Navigating Tax Residency in Australia

Whether you’re arriving in Australia or venturing abroad, understanding your tax residency is essential. Use residency tests to determine if you’re:

  1. An Australian resident for tax purposes
  2. A foreign or temporary tax resident.

Remember that tax residency doesn’t always align with immigration rules. Here’s what you need to know:

  • You can be an Aussie tax resident without citizenship or permanent residency.
  • Holding an Australian visa doesn’t automatically classify you as a tax resident.

Residency Tests

Several tests define your status:

  1. Resides Test: Living in Australia makes you an Aussie tax resident; no further tests are needed.

  2. Domicile Test: If your permanent home (domicile) is in Australia, you’re a resident unless your permanent abode is abroad.

  3. 183-Day Test: For arrivals, spending over half the year in Australia establishes residency unless your permanent abode remains elsewhere.

  4. Commonwealth Superannuation Test: Overseas Australian Government employees under certain schemes are considered residents.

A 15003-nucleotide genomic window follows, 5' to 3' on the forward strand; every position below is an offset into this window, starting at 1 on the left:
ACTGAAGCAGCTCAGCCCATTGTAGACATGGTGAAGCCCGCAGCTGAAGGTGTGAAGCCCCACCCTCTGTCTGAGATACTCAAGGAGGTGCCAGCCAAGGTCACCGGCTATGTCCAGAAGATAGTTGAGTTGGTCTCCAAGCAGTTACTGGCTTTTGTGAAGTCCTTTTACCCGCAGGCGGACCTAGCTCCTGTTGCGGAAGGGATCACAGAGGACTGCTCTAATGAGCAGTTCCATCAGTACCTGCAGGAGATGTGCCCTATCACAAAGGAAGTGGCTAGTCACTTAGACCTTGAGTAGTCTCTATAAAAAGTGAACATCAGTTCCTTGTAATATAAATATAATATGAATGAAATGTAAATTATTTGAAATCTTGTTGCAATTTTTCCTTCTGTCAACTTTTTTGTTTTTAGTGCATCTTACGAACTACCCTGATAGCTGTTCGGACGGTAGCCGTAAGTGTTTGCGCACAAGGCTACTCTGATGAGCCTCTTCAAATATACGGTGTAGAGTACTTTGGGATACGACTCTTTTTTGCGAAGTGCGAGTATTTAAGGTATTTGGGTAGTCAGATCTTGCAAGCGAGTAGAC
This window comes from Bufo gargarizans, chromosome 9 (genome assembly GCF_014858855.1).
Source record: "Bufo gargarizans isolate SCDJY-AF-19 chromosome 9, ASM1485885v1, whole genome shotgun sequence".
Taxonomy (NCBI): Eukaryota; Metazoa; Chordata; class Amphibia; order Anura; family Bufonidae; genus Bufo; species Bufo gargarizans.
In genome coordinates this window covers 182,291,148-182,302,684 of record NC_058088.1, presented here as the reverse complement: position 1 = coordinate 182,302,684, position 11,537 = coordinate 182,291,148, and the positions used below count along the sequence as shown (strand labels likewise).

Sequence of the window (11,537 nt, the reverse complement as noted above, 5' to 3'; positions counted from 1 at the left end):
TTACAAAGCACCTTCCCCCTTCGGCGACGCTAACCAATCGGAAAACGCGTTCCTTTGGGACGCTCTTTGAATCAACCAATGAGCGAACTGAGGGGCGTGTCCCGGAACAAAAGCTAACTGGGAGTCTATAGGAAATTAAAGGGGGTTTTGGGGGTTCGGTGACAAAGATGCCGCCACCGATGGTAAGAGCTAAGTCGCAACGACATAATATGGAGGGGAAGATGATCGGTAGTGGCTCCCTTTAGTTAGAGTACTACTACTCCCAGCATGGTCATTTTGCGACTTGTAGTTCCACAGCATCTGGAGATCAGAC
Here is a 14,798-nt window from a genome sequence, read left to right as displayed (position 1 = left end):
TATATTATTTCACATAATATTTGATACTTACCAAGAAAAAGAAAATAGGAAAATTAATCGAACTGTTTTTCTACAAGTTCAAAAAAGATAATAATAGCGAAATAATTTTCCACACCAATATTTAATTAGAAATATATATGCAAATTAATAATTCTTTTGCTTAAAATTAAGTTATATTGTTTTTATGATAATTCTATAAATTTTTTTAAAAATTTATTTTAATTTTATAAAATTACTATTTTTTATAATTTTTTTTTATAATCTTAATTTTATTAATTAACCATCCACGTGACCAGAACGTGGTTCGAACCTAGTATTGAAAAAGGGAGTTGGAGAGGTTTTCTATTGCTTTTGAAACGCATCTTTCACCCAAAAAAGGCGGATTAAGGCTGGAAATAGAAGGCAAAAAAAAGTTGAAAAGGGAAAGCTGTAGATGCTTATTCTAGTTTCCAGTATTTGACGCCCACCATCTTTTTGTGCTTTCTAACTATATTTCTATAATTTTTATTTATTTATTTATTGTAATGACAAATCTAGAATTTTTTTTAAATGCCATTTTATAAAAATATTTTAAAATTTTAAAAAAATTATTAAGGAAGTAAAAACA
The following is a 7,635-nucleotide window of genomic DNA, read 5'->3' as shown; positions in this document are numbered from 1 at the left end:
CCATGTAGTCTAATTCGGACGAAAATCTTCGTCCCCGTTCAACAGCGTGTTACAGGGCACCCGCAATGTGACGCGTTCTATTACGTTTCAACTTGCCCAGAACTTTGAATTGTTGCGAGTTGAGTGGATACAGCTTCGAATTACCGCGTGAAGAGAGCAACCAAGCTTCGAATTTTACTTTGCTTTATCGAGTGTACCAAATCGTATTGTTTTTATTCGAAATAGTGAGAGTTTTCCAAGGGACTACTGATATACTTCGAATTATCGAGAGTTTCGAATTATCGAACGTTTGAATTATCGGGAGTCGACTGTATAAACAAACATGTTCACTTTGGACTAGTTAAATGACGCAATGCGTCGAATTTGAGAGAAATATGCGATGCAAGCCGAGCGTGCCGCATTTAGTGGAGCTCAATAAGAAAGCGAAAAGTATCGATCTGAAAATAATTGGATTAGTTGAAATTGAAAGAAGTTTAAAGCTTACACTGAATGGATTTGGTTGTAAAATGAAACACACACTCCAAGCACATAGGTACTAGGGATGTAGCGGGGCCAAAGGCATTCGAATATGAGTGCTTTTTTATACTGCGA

Changing Residency

If your status changes during the year, mark ‘yes’ as an Australian resident on your tax return. This ensures proper taxation and the correct tax-free threshold based on residency duration.

Foreign residents can exclude days from their return. Post non-residency, foreign income isn’t reported; Australian income may face withholding tax.

Declare Higher Education Loan Program (HELP) or other loans for calculating worldwide income and repayment obligations.

Additional Considerations

  • Capital gains tax for foreign residents
  • Tax-exempt foreign employment income

For thorough details on tax residency, consult the Australian Taxation Office (ATO).